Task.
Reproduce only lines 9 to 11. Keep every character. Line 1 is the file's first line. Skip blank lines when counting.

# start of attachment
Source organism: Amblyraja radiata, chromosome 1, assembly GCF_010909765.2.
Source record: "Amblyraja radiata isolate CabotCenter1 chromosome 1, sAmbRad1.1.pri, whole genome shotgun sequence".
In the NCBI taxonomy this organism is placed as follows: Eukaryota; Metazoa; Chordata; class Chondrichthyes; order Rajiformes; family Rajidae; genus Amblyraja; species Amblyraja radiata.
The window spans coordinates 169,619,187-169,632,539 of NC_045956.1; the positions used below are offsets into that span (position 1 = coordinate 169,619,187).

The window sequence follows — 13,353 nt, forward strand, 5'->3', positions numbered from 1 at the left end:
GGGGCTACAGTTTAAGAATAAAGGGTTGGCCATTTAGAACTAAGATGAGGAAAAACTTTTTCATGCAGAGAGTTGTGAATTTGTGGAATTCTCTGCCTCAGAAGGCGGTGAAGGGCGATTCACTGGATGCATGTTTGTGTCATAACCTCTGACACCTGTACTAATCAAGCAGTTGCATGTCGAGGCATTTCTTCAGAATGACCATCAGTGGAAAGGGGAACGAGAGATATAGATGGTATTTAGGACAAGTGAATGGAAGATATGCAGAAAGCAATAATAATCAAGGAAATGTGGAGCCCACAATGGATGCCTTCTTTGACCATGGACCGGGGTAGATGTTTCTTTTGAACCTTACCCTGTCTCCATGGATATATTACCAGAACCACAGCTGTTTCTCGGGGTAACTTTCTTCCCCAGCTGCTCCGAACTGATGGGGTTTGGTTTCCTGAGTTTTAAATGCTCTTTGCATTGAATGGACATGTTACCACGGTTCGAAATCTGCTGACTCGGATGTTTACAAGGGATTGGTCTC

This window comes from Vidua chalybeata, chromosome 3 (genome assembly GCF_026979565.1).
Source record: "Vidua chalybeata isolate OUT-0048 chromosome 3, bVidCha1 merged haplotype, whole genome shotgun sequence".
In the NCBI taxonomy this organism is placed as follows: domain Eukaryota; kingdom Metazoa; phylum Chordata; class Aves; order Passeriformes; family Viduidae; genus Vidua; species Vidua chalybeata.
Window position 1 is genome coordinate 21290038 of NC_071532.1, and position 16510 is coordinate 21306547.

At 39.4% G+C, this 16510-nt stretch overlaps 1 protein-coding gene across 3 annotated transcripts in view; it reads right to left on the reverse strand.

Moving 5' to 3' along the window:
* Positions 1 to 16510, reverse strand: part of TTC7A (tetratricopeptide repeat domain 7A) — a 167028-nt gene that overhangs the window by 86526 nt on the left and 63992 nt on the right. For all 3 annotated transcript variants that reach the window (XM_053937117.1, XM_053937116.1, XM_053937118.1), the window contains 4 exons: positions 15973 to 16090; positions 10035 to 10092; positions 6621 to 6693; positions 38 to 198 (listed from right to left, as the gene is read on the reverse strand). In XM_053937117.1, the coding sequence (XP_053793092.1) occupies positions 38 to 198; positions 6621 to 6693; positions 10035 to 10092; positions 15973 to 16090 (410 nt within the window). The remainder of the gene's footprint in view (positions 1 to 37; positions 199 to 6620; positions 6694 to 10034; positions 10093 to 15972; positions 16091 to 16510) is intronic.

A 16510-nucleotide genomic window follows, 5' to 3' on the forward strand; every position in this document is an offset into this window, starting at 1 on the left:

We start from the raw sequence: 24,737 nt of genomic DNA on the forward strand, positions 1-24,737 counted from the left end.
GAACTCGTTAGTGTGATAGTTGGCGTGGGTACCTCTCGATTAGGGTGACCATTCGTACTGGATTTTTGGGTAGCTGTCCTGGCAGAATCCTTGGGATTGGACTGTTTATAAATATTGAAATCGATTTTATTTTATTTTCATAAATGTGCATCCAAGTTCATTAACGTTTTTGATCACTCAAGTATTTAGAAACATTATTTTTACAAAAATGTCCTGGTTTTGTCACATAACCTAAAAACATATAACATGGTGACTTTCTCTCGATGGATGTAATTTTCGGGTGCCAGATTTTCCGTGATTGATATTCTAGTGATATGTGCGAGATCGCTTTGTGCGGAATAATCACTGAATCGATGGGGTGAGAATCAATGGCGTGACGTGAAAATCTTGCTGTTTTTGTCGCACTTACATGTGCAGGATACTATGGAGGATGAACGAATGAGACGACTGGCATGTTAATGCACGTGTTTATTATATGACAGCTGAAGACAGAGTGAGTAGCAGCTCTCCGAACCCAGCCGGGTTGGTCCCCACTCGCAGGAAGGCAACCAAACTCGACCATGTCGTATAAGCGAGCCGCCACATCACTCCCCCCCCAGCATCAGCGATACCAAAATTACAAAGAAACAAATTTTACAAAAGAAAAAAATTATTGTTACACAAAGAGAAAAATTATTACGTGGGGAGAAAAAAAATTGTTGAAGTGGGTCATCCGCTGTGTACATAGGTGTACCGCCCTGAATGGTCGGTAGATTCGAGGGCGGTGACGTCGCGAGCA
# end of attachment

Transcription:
In the NCBI taxonomy this organism is placed as follows: domain Eukaryota; kingdom Metazoa; phylum Chordata; class Aves; order Passeriformes; family Viduidae; genus Vidua; species Vidua chalybeata.
Window position 1 is genome coordinate 21290038 of NC_071532.1, and position 16510 is coordinate 21306547.

At 39.4% G+C, this 16510-nt stretch overlaps 1 protein-coding gene across 3 annotated transcripts in view; it reads right to left on the reverse strand.